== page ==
It always seems that the more amazing something is that I see, the less likely I am to have my camera with me. Red Foxes have always been one of those animals that I have seen only when I had no camera. Once, while wandering through a marsh I met a fox from a distance of about 7 or 8 feet. It stared at me for a few second before disappearing away. Of course, not a camera in sight.
|A running Red Fox (January 14th, 2011)|
Two years ago, this week, I took my one and only photograph of a Red Fox (Vulpes vulpes). While I had seen fox many times, it had always been without a camera in my hand. On January 14th, 2011 I finally saw one that I could photograph.
This fox was checking out muskrat lodges along the edge of an old river oxbow. I was able to take one photo when it broke into a run.
|A closeup of the above photo.|
|The fox tracks are the ones leading away, across the pond.|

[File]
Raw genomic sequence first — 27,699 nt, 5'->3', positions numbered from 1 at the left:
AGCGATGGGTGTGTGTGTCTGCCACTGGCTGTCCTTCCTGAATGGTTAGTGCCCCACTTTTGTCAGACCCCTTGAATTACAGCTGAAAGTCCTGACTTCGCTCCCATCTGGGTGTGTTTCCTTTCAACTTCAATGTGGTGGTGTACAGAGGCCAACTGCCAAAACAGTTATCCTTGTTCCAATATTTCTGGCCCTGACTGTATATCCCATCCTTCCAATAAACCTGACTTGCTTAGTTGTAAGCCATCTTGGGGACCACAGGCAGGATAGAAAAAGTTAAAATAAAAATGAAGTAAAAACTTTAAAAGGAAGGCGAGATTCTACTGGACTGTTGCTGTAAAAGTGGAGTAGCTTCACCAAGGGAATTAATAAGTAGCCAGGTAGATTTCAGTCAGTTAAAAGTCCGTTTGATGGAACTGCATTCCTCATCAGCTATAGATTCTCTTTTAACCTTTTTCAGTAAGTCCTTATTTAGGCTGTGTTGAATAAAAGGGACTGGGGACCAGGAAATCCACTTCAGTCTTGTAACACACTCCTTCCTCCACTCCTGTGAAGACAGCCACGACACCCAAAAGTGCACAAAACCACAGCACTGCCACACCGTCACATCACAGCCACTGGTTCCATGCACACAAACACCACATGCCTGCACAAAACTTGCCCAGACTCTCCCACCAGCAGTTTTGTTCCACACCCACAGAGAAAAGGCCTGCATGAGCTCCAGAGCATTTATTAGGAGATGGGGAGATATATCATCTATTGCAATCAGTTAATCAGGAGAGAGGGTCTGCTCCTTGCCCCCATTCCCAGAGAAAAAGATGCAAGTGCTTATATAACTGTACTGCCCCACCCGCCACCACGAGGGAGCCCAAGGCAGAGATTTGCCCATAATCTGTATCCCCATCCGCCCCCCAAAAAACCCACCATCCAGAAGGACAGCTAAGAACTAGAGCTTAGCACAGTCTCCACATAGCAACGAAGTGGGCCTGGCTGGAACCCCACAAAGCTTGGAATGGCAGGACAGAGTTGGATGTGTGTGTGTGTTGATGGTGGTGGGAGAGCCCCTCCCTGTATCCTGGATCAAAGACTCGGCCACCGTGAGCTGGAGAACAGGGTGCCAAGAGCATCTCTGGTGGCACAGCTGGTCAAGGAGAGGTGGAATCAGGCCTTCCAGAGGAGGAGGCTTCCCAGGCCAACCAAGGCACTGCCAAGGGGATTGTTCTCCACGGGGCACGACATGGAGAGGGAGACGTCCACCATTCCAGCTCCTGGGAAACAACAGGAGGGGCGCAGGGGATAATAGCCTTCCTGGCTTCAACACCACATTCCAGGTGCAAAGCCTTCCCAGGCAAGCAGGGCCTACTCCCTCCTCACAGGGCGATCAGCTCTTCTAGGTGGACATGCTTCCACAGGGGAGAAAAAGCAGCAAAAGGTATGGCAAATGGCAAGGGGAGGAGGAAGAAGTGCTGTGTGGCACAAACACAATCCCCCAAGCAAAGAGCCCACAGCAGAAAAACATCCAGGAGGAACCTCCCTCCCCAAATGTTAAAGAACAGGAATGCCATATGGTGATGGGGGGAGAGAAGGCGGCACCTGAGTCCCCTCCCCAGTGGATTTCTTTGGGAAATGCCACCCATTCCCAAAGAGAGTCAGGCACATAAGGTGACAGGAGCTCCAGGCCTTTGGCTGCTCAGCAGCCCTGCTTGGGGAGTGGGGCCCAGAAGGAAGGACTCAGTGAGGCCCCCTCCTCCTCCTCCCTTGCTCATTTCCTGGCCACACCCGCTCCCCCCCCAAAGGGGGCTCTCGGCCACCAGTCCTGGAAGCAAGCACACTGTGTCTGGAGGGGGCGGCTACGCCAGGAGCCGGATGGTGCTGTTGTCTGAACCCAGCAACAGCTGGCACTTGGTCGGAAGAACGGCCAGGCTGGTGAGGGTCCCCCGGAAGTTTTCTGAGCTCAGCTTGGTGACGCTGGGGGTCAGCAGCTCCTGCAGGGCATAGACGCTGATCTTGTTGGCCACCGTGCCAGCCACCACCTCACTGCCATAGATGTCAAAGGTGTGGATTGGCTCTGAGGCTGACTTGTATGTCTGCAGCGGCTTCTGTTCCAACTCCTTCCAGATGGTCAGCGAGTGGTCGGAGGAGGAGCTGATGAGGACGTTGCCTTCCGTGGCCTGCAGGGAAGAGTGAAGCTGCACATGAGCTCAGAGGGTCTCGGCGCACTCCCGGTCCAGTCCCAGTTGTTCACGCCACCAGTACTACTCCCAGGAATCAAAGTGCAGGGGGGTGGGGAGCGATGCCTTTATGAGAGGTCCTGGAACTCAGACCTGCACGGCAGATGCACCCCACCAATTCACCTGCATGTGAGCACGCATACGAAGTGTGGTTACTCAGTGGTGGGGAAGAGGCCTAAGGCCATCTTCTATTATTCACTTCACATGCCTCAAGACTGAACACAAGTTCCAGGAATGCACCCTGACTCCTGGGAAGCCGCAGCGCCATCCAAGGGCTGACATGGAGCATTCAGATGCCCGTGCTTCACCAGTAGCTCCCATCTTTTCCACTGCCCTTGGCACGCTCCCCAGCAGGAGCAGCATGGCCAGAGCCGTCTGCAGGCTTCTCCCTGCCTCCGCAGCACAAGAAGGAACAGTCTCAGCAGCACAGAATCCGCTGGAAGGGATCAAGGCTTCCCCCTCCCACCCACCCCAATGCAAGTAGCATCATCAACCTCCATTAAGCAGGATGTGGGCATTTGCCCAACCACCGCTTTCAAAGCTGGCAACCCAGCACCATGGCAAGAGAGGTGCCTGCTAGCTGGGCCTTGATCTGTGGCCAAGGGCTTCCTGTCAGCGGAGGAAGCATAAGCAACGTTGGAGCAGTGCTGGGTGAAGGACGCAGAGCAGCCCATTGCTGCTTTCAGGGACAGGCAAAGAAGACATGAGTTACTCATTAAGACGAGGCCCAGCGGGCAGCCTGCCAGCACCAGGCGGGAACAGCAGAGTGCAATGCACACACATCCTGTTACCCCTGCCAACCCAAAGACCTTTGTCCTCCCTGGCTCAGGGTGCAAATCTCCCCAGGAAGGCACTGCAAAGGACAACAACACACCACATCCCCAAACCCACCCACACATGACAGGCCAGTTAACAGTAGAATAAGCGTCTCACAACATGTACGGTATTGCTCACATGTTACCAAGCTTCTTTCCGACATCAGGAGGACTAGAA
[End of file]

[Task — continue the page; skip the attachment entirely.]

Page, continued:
Like most canines, it is an omnivore and eats a wide variety of foods. Its diet includes small to medium sized mammals, birds, reptiles, amphibians, fish, and insects. It also eats fruits, such as apples and berries, an nuts. Like many other omnivores it also scavenges the remains of dead animals.
Despite being a major predator of small animals, the Red Fox also has to worry about becoming prey. It is eaten by large raptors such as hawk, eagles, and owls. Wolves, lynx, bobcat, and fisher will also prey upon it. The adaptable coyote has moved into much of its range and competes directly against the Red Fox for food and territory as well as killing the fox for food.